Squirrels at the Door Summer Newsletter!

It’s summer and time for a dose of science and a splash of reading

Larry the Squirrel’s ready for summer fun with his sunglasses and pile of books for the beach. We hope you’re ready too. In this issue, you’ll find a dose of science about birds eggs and frogs, and a splash of news about the much anticipated next novel from Squirrels at the Door, God’s Sparrows.

Have you ever wondered why birds eggs are shaped like they are?

Swift eggs (top) vs Ostrich egg (bottom)

Why is the swift egg more oval and less perfect, asymmetrical, while the ostrich egg is more perfectly round, symmetrical?

Not sure? You’re not alone. No one knew for centuries until two scientists teamed up to end the puzzle. They researched 1,400 species of birds and compared their eggs and also studied the birds’ eating habits, where and how they nested, and their flying abilities.

After months of research, they found that the better a bird is at flying, the longer and more asymmetrical its egg is. So the egg of the swift is oval and pointed and sure enough, a swift is a super flyer, one of the fastest birds, actually fastest animals.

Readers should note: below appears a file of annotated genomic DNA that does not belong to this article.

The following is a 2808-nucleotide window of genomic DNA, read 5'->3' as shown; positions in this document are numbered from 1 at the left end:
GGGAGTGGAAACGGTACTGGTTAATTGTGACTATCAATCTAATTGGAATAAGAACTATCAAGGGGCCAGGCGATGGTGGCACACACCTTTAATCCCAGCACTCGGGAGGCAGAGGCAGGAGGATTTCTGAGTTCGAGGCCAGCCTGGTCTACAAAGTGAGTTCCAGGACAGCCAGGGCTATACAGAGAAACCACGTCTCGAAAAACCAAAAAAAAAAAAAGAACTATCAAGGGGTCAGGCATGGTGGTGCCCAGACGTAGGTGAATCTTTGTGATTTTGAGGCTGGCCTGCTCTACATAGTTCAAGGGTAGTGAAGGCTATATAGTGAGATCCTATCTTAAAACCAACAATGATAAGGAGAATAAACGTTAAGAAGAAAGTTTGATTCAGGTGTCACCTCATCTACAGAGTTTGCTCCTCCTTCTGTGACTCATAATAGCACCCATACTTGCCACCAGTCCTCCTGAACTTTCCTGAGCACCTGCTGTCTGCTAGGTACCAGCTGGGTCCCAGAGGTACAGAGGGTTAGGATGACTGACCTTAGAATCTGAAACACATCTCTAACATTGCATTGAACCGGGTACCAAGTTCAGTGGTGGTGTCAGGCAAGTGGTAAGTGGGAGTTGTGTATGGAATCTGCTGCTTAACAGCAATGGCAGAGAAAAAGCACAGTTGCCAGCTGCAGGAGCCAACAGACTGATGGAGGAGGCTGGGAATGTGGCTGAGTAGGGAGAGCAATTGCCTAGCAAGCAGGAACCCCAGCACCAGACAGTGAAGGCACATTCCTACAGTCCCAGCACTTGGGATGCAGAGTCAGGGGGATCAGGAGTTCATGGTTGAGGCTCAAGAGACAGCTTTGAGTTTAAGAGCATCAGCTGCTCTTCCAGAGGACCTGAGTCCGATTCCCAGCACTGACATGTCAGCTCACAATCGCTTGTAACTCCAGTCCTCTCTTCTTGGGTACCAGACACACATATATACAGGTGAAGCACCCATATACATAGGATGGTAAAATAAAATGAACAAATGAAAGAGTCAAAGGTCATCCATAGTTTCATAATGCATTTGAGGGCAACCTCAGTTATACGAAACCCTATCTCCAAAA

And the ostrich egg is more round and, in fact, the ostrich is more ground-bound. Poor things hardly get into the air. This ostrich couldn’t be bothered flying and is going for a stroll–I hope it wore its Fitbit.

The two scientists speculate that to be a good flyer, a bird has to have a narrow, compact body, so fast-flying mother birds would have narrow, more pointed eggs. Scientists still have to verify this is true. What do you think?

Bibliography and picture attributions 

Our illustrator, Danny, has been indulging in a bit of frog photography on his new twitter account @DolphLakeFrogs. Dolph Lake is right across from Squirrels at the Door headquarters so it’s easy for Danny to slip away and visit the “good boys” as he calls the frogs.

Here are a few popular shots of green frogs. The male has a yellow throat and the female has a white throat. You can tell them apart from bullfrogs by the ridges that start at their eyes and travel down the sides of their backs. Bullfrogs don’t have ridges.

See them all at @DolphLakeFrogs

Bibliography and picture attributions 

Yes, we’re happy to say that after putting the author Kathleen Vincenz in a chair for many months with her fingers on the keyboard, she’s finished her last draft of God’s Sparrows and it’s with the editor, Susan, who’s reading it with red pen in hand.

Now we’ve got to put Danny in a chair and away from the frogs to finish the cover art.

See you next time!
-The Squirrels at the Door